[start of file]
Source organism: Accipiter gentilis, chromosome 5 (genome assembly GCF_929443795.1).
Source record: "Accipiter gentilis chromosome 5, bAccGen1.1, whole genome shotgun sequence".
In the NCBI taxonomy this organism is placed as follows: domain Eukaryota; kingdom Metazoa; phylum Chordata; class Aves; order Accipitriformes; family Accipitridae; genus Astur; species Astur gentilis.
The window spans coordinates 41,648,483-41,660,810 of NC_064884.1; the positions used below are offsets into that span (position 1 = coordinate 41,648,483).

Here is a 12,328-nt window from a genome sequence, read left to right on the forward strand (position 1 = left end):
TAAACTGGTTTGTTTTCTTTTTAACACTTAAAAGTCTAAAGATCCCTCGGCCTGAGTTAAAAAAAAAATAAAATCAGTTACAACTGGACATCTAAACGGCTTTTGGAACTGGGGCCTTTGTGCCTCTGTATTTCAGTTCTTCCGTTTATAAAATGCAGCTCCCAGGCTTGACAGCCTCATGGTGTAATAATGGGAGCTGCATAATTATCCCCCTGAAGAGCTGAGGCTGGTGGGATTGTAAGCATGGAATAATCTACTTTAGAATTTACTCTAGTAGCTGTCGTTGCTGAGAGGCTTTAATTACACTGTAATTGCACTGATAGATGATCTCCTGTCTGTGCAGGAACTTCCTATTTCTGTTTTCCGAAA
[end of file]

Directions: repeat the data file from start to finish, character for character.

Source organism: Accipiter gentilis, chromosome 5 (genome assembly GCF_929443795.1).
Source record: "Accipiter gentilis chromosome 5, bAccGen1.1, whole genome shotgun sequence".
In the NCBI taxonomy this organism is placed as follows: domain Eukaryota; kingdom Metazoa; phylum Chordata; class Aves; order Accipitriformes; family Accipitridae; genus Astur; species Astur gentilis.
The window spans coordinates 41,648,483-41,660,810 of NC_064884.1; the positions used below are offsets into that span (position 1 = coordinate 41,648,483).

Here is a 12,328-nt window from a genome sequence, read left to right on the forward strand (position 1 = left end):
TAAACTGGTTTGTTTTCTTTTTAACACTTAAAAGTCTAAAGATCCCTCGGCCTGAGTTAAAAAAAAAATAAAATCAGTTACAACTGGACATCTAAACGGCTTTTGGAACTGGGGCCTTTGTGCCTCTGTATTTCAGTTCTTCCGTTTATAAAATGCAGCTCCCAGGCTTGACAGCCTCATGGTGTAATAATGGGAGCTGCATAATTATCCCCCTGAAGAGCTGAGGCTGGTGGGATTGTAAGCATGGAATAATCTACTTTAGAATTTACTCTAGTAGCTGTCGTTGCTGAGAGGCTTTAATTACACTGTAATTGCACTGATAGATGATCTCCTGTCTGTGCAGGAACTTCCTATTTCTGTTTTCCGAAA